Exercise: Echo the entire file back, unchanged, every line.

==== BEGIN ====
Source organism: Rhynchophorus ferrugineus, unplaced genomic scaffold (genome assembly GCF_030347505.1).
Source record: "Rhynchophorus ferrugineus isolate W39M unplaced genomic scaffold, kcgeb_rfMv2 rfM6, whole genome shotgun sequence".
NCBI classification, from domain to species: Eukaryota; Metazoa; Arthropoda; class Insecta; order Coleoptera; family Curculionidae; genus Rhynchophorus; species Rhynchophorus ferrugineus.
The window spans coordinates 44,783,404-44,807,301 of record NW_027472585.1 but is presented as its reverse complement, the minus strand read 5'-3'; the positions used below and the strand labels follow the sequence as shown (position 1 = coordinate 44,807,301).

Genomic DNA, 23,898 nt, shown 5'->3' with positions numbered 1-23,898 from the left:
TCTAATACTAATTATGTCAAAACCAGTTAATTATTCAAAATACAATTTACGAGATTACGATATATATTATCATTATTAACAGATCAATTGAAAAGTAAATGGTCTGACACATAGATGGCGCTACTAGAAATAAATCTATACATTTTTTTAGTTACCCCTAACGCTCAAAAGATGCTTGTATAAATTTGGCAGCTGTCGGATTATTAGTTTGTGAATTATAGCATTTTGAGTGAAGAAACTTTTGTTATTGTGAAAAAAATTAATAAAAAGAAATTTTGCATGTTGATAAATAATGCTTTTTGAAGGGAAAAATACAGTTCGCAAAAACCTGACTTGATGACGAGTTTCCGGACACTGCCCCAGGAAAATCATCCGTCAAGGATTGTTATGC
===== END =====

Source organism: Rhynchophorus ferrugineus, unplaced genomic scaffold (genome assembly GCF_030347505.1).
Source record: "Rhynchophorus ferrugineus isolate W39M unplaced genomic scaffold, kcgeb_rfMv2 rfM6, whole genome shotgun sequence".
NCBI classification, from domain to species: Eukaryota; Metazoa; Arthropoda; class Insecta; order Coleoptera; family Curculionidae; genus Rhynchophorus; species Rhynchophorus ferrugineus.
The window spans coordinates 44,783,404-44,807,301 of record NW_027472585.1 but is presented as its reverse complement, the minus strand read 5'-3'; the positions used below and the strand labels follow the sequence as shown (position 1 = coordinate 44,807,301).

Genomic DNA, 23,898 nt, shown 5'->3' with positions numbered 1-23,898 from the left:
TCTAATACTAATTATGTCAAAACCAGTTAATTATTCAAAATACAATTTACGAGATTACGATATATATTATCATTATTAACAGATCAATTGAAAAGTAAATGGTCTGACACATAGATGGCGCTACTAGAAATAAATCTATACATTTTTTTAGTTACCCCTAACGCTCAAAAGATGCTTGTATAAATTTGGCAGCTGTCGGATTATTAGTTTGTGAATTATAGCATTTTGAGTGAAGAAACTTTTGTTATTGTGAAAAAAATTAATAAAAAGAAATTTTGCATGTTGATAAATAATGCTTTTTGAAGGGAAAAATACAGTTCGCAAAAACCTGACTTGATGACGAGTTTCCGGACACTGCCCCAGGAAAATCATCCGTCAAGGATTGTTATGC